Amber Stark

Industrial-Organizational Psychology: Introductory Psychology’s Missing Piece

The following article submitted by Clemente I. Diaz, M.A., Baruch College, City University of New York, and Roni Reiter-Palmon, PhD, University of Nebraska at Omaha, can be found in its entirety on the Society for the Teaching of Psychology. It is being shared as a resource for SIOP members who are often asked about the importance of I-O psychology in the broad field of psychology.

Psychology is an extremely diverse field. Its diversity can be seen in its various subfields as well as the numerous career paths one can pursue. Consider the fact that individuals with a bachelor’s degree in psychology were employed in 92 different occupation categories, individuals with a master’s degree in 74 occupation categories, and those with a doctoral degree in 61 occupation categories (American Psychological Association Center for Workforce Studies, 2018). Although the field of psychology is diverse, there is one constant regardless of which career path one takes or which subfield one pursues: We will be working for most of our lives. Yet despite this, most introductory psychology courses don’t cover I-O psychology (i.e., the psychology of work). 

Why I-O Psychology Should Be Included in Introductory Psychology 
There are various reasons to include I-O psychology in introductory psychology courses, the most basic being that working is a fundamental aspect of human life and behavior. In fact, estimates show that we spend roughly one-third of our lives at work. It’s no surprise that under its guidelines for the undergraduate major, the American Psychological Association (APA) has specifically included professional development as a key goal (APA, 2013). Additionally, whether one agrees or not, the vast majority of students pursue higher education in hopes of increasing their employment outcomes (Eagan et. al, 2016, p. 70). Undergraduate psychology majors are not exempt from this trend given that over 56% of 2018 psychology graduates were either employed full time or seeking employment (National Association of Colleges and Employers, 2019). Interestingly, and contrary to what most of us believe or would like to believe, the majority (56%) of psychology majors don’t pursue graduate studies of any kind (American Psychological Association Center for Workforce Studies, 2018). Although the inclusion of I-O psychology in introductory psychology won’t serve as a magic wand in preparing students for the workplace, it’s a good start.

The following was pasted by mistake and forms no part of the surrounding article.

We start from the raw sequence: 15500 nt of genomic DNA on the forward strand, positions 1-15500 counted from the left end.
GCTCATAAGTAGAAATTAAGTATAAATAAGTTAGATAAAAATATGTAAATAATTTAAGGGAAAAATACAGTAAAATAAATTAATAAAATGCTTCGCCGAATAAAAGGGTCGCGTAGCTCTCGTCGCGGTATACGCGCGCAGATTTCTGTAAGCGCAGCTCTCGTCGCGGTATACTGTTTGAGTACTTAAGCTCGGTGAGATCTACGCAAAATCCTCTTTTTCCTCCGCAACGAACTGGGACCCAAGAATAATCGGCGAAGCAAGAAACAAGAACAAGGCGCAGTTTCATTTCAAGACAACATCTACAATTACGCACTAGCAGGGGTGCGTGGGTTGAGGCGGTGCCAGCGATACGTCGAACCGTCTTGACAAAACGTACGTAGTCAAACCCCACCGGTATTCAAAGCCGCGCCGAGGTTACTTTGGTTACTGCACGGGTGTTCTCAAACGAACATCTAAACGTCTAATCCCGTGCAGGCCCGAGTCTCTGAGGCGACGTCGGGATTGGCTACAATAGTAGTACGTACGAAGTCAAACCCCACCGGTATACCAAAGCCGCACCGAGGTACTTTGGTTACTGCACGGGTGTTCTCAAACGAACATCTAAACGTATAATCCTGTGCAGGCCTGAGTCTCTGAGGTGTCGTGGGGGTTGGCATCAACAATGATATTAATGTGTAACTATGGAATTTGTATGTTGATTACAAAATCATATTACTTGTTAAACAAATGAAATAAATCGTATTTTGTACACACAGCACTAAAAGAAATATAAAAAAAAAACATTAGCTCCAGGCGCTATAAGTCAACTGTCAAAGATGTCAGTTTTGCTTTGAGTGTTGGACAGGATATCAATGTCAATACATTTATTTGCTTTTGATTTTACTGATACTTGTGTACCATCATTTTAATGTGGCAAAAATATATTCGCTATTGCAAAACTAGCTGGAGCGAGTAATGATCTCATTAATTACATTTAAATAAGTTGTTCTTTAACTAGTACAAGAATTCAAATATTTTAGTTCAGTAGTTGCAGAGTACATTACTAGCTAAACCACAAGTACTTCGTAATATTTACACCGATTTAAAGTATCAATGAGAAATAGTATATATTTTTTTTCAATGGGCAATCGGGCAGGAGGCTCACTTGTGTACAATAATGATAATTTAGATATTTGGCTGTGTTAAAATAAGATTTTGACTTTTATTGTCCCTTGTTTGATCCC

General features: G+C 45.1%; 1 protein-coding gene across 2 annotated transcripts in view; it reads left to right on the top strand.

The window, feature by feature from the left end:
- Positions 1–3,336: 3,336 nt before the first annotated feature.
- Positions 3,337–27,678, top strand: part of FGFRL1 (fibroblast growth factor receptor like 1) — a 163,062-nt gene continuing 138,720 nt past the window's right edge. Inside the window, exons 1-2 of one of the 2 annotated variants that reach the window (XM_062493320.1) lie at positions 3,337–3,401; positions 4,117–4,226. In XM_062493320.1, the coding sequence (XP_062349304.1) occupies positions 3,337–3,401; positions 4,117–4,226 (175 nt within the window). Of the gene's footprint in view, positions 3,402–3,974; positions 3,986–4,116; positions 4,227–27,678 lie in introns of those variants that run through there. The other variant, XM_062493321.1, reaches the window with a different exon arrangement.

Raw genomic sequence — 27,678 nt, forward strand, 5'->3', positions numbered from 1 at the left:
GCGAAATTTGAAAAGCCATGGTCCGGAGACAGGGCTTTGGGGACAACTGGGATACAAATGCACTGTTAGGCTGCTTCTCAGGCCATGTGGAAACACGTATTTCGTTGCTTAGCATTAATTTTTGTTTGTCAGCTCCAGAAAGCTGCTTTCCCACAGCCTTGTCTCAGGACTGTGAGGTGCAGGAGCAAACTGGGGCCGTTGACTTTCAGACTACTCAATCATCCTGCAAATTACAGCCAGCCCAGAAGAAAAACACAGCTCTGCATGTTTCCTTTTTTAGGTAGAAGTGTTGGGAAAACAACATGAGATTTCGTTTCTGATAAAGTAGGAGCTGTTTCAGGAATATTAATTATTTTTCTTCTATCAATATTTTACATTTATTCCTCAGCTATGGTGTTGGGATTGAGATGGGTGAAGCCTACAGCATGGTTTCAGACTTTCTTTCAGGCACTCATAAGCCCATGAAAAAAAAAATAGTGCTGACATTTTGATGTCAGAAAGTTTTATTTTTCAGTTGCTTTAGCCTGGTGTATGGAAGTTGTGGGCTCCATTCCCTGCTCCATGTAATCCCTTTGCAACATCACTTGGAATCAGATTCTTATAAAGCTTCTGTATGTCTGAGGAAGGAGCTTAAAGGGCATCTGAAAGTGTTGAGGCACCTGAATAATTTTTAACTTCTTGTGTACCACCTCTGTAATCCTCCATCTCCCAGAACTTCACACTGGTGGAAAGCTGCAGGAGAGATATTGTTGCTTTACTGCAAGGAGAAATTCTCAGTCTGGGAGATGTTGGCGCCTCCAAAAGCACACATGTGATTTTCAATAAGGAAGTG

Tips for Incorporating I-O Psychology 
I-O psychology may not be included in introductory psychology for many reasons, but reason for exclusion generally revolve around the following themes (in descending order): 

  • not in designated curriculum/textbook
  • not enough time
  • lack of subject matter knowledge (Diaz, 2018).

The full version of this article goes into each of these areas in detail and provides tips and resources targeting each of these themes. 

Conclusion 
In this article we have made the case for the importance of adding I-O psychology to the curriculum of introductory psychology. The concerns expressed by faculty members teaching introductory psychology courses have been noted, and we have attempted to provide solutions to each one. Specifically, resources are available via SIOP that allow for either a full unit on I-O psychology or integration of specific I-O topics into existing course materials. Further, expert resources such as speakers and podcasts are also available. We encourage SIOP members who are employed in academic settings to share this article and these resources with their peers who teach introductory psychology courses.

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The Getting I-O into Intro Textbooks Task Force was created to increase awareness of I-O psychology and inclusion in introductory psychology textbooks. To access materials created by the task force, such as a book chapter and course presentation slides, visit www.teachiopsych.com. SIOP members, psychology instructors, and others interested in hearing more can contact Jen Gibson, Chair of the GIT Task Force, at textbook@siop.org.  

Bridge Builders, a subcommittee of the SIOP Education and Training Committee, exists to expose students and educators (not in I-O) to the field of I-O psychology. For more information and resources, please visit https://linktr.ee/SIOP_BB. SIOP members interested in promoting the field are encouraged to reach out to Clemente Diaz, Chair of Bridge Builders. He can be reached at Clemente.Diaz@baruch.cuny.edu.

Interested SIOP members are encouraged to reach out to members of either of these groups to learn more and get involved.

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